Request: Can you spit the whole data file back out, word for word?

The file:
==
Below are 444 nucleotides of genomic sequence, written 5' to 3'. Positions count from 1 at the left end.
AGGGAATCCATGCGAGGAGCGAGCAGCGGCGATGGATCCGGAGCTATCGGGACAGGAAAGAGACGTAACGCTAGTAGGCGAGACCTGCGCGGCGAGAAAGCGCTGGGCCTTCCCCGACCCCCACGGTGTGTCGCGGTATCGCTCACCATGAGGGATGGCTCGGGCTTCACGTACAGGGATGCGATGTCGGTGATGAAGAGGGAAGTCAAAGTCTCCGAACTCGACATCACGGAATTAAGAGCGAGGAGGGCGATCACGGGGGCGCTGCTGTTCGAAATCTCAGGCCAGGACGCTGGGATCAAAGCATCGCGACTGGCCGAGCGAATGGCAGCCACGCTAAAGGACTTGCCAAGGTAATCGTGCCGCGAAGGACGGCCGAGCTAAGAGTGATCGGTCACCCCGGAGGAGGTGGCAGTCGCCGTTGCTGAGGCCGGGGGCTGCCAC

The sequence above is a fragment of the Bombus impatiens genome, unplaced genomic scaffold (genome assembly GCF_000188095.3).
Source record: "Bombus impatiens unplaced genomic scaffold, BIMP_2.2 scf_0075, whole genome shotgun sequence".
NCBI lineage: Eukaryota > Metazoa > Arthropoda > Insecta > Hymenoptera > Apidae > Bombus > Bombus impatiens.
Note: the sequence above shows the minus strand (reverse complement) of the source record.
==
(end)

Below are 444 nucleotides of genomic sequence, written 5' to 3'. Positions count from 1 at the left end.
AGGGAATCCATGCGAGGAGCGAGCAGCGGCGATGGATCCGGAGCTATCGGGACAGGAAAGAGACGTAACGCTAGTAGGCGAGACCTGCGCGGCGAGAAAGCGCTGGGCCTTCCCCGACCCCCACGGTGTGTCGCGGTATCGCTCACCATGAGGGATGGCTCGGGCTTCACGTACAGGGATGCGATGTCGGTGATGAAGAGGGAAGTCAAAGTCTCCGAACTCGACATCACGGAATTAAGAGCGAGGAGGGCGATCACGGGGGCGCTGCTGTTCGAAATCTCAGGCCAGGACGCTGGGATCAAAGCATCGCGACTGGCCGAGCGAATGGCAGCCACGCTAAAGGACTTGCCAAGGTAATCGTGCCGCGAAGGACGGCCGAGCTAAGAGTGATCGGTCACCCCGGAGGAGGTGGCAGTCGCCGTTGCTGAGGCCGGGGGCTGCCAC

The sequence above is a fragment of the Bombus impatiens genome, unplaced genomic scaffold (genome assembly GCF_000188095.3).
Source record: "Bombus impatiens unplaced genomic scaffold, BIMP_2.2 scf_0075, whole genome shotgun sequence".
NCBI lineage: Eukaryota > Metazoa > Arthropoda > Insecta > Hymenoptera > Apidae > Bombus > Bombus impatiens.
Note: the sequence above shows the minus strand (reverse complement) of the source record.